One of the really interesting things about all of this is the quite fundamental question, which we never find it necessary to think about: What really is of the substance of Christianity, and what are its accidents? Another book I've been reading on and off for a while is "The Origins of the Christian Mystical Tradition: From Plato to Denys" by Andrew Louth, which has brought home to me in new and surprising ways to what extent our doctrines and our whole spiritual approach, in both East and West, depend upon Plato and those who came after him (I had hitherto no idea, for example, how vital were the foundations laid in Philo's ideas about the logos to later Christology). In Confucius, Matteo Ricci had a fascinating possibility open to him. Could he do with Confucius what the early Christian theologians had done with Plato? Could Christianity be built as solidly and fruitfully on the Chinese ethical tradition as it had been on the Greek philosophical tradition?
During his lifetime, the approach that Ricci took worked, even if it had slow beginnings. By the end of his life, he had been granted permission to live permanently in Beijing and was being inundated by Confucian mandarins, the cultural elite, and other government officials impressed and intrigued by his scholarship, ideas, skills (he was an adept clockmaker and cartographer) and religion. He had published several books, including a catechism which drew heavily on Confucius to demonstrate Christian truths.
Of course, since his death things have not turned out so well. There has been a lot of water under the bridge. The Rites Controversy, when the Church foolishly and ignorantly forbade the Chinese Christians from revering Confucius or venerating their ancestors during Qingming (thankfully rescinded, though far too late, in 1939); the whole wretchedness of colonialism, the Opium Wars and the Boxer Rebellion; the Taiping Tianguo*; and then the unmitigated disaster that was the twentieth century, whose low point was the induced national brain-death that was the Cultural Revolution, when China's leaders sought to destroy utterly the great ethical tradition that had been the foundation of the Chinese people's culture for 2500 years.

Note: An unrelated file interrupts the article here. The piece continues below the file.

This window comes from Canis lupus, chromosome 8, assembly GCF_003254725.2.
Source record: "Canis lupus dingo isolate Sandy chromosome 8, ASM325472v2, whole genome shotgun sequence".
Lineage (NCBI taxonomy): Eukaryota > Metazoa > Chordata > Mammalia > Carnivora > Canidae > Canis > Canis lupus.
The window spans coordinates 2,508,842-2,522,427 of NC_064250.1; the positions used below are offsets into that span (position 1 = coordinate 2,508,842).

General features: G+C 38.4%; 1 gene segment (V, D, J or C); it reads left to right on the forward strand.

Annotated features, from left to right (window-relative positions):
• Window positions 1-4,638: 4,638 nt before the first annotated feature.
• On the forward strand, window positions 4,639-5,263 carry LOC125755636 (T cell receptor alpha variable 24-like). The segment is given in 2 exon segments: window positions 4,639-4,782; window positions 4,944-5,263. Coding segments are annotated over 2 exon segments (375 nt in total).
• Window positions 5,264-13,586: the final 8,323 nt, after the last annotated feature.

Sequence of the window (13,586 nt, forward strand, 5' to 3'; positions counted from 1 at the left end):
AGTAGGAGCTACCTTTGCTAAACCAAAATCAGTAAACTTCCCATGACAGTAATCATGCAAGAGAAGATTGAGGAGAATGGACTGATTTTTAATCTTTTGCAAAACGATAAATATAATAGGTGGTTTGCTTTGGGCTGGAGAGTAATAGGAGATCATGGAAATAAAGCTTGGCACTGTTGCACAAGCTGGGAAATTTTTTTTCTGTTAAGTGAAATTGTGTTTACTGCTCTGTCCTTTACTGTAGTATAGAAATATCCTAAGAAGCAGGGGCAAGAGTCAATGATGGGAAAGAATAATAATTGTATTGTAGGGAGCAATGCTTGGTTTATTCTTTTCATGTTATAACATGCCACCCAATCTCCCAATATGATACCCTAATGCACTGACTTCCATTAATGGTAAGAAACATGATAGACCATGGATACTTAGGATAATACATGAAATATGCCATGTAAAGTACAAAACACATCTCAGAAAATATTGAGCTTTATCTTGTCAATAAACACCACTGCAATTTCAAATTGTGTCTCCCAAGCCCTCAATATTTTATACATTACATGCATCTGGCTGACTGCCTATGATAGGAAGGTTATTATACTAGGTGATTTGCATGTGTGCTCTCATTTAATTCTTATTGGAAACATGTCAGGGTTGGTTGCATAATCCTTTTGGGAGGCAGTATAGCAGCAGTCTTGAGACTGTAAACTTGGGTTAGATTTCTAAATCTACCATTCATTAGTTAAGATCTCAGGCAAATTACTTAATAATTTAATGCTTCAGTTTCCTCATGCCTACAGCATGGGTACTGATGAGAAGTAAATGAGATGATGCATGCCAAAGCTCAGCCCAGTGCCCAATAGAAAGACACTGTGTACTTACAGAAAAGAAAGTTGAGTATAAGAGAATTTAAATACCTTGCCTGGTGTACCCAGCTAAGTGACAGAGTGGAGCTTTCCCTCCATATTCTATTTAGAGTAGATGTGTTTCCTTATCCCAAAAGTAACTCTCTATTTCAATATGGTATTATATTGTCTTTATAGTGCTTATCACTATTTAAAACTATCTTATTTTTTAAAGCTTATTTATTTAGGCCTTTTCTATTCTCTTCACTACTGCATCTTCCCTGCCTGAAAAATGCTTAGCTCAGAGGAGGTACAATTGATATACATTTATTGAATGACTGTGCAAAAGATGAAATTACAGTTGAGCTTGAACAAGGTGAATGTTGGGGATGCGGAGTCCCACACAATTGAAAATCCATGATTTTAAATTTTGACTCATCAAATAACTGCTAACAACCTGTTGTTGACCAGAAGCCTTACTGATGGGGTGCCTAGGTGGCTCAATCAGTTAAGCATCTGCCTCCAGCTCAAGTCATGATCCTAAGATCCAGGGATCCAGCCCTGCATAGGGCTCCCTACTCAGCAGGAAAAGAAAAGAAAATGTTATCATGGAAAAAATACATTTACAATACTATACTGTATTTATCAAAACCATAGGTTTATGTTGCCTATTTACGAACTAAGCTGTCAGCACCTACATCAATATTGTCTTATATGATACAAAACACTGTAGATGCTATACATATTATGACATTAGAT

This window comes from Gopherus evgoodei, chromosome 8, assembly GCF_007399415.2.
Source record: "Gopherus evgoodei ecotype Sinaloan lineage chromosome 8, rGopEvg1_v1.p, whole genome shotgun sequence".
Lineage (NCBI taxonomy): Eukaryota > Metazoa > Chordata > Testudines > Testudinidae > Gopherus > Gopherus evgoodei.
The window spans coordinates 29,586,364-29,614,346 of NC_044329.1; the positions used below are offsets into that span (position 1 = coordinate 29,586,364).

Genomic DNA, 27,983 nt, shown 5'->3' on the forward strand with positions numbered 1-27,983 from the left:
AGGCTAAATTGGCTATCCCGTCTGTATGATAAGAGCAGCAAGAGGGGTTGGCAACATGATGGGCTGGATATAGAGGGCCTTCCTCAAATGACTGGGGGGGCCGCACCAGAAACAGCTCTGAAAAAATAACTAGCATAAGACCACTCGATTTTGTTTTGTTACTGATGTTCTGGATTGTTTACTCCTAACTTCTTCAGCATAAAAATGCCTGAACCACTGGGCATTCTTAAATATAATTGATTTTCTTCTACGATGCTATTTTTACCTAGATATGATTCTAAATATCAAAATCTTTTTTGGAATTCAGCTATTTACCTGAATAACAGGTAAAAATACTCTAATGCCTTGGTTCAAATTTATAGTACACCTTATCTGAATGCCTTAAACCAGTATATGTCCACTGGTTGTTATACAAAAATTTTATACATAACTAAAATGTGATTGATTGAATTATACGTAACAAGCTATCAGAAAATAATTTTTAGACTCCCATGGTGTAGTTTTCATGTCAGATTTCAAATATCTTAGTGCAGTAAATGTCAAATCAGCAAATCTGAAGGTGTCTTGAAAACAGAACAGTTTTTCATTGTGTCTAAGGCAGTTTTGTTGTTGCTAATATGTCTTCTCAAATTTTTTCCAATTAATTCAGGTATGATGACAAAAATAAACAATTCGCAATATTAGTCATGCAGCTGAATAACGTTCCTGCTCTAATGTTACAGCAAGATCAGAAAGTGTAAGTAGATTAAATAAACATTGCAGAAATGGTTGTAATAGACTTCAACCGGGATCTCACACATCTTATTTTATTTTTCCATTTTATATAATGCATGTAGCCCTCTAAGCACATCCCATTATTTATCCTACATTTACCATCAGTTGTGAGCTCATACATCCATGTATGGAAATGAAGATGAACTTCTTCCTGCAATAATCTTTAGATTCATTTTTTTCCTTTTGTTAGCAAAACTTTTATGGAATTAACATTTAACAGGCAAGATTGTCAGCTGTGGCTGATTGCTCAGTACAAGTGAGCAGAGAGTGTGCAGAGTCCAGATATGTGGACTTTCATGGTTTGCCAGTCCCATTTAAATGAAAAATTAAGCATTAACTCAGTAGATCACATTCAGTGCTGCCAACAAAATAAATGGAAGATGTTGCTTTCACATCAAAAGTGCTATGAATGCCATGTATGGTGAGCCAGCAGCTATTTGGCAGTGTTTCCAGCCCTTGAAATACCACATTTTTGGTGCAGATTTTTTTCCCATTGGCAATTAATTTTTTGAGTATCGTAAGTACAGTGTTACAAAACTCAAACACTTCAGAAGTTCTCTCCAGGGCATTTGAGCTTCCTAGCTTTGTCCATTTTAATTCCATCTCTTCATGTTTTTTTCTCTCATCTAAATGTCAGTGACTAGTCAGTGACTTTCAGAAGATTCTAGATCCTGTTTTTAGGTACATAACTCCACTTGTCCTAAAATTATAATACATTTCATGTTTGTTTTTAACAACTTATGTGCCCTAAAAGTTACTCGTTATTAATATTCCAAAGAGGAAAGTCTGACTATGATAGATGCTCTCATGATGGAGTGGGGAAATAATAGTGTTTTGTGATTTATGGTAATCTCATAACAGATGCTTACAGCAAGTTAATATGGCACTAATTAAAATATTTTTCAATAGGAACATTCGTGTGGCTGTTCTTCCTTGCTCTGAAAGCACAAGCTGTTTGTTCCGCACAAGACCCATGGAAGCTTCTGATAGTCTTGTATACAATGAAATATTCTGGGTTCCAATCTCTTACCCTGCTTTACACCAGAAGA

Where to from here, for Christianity in China, or indeed for China itself?
I don't know. But I recall something that Finn Torjesen (whose organisation 'Evergreen' is carrying on a work not entirely dissimilar to Ricci's) said to me when I and some other Evangelicals visited him in China in 2003; that China is heir, as the Chinese love to boast, to a 4000 year old continuous culture and, though the last hundred years have been years of terrible upheaval, that is just a blip in their history and we don't as yet know where things will eventually settle or how the pieces will fall.
I don't know to what extent the approach or ideas of Matteo Ricci are still relevant or appropriate in modern China. Maybe there is no way to recapture the opportunities he saw, now irrevocably lost. Or maybe his ideas are the key to the future of the gospel in China. In any case, I have no doubt that he has not ceased to pray for China and the Chinese, his adopted country and people, especially over the past hundred grievous years, and will continue to do so.
*Warren Carroll, my favourite historian, is very sympathetic to the Taiping Tianguo.I find that remarkable. To me, the Taiping Tianguo epitomises the wrong-headedness of a quintessentially Western and usually Protestant approach to missions that shares, I believe, a similar error with the approach to relief practiced by too many celebrity charity workers and organisations (I'm looking at you, Bono). In the same way such organisations delight in throwing money at Africa, exacerbating the problem of poverty but enjoying the catharsis philanthropy brings, there have been and are plenty of Western missionaries and missionary organisations who delight in throwing Bibles at foreign countries and those who hail from them. I remember well as a child being invited to give money or do fundraising work to help buy Bibles for China, PNG or other such places. Imagine my shock when I eventually went to China and saw that Bibles were plentiful and easy to come by. Come to that, I find the idea that you can give a book to someone who shares almost no common cultural knowledge with you and expect him to come up with full-fledged orthodox Western Nicene Augustinian Protestant Evangelical Christianity on his own simply by reading it a laughably absurd notion. But the Taiping Tianguo shows a darker side to this approach. You may endanger someone's soul by a) not bothering to explain anything about Christianity to him first, b) not bothering to explain or try to approach agreement on the basic philosophical premises necessary to accept Christianity eg. the law of non-contradiction (not accepted by Buddhism), c) not bothering to find out even the first thing about his culture and beliefs. Endangering someone's soul in this way is bad enough. Or it could, on the other hand, lead to the deaths of millions of people (most sources say about 20 million) as when Hong Xiuquan was given a Bible out of the blue, read it and went on to carry out the biggest and bloodiest civil war of the nineteenth century. There are better ways to bear witness to the gospel than this.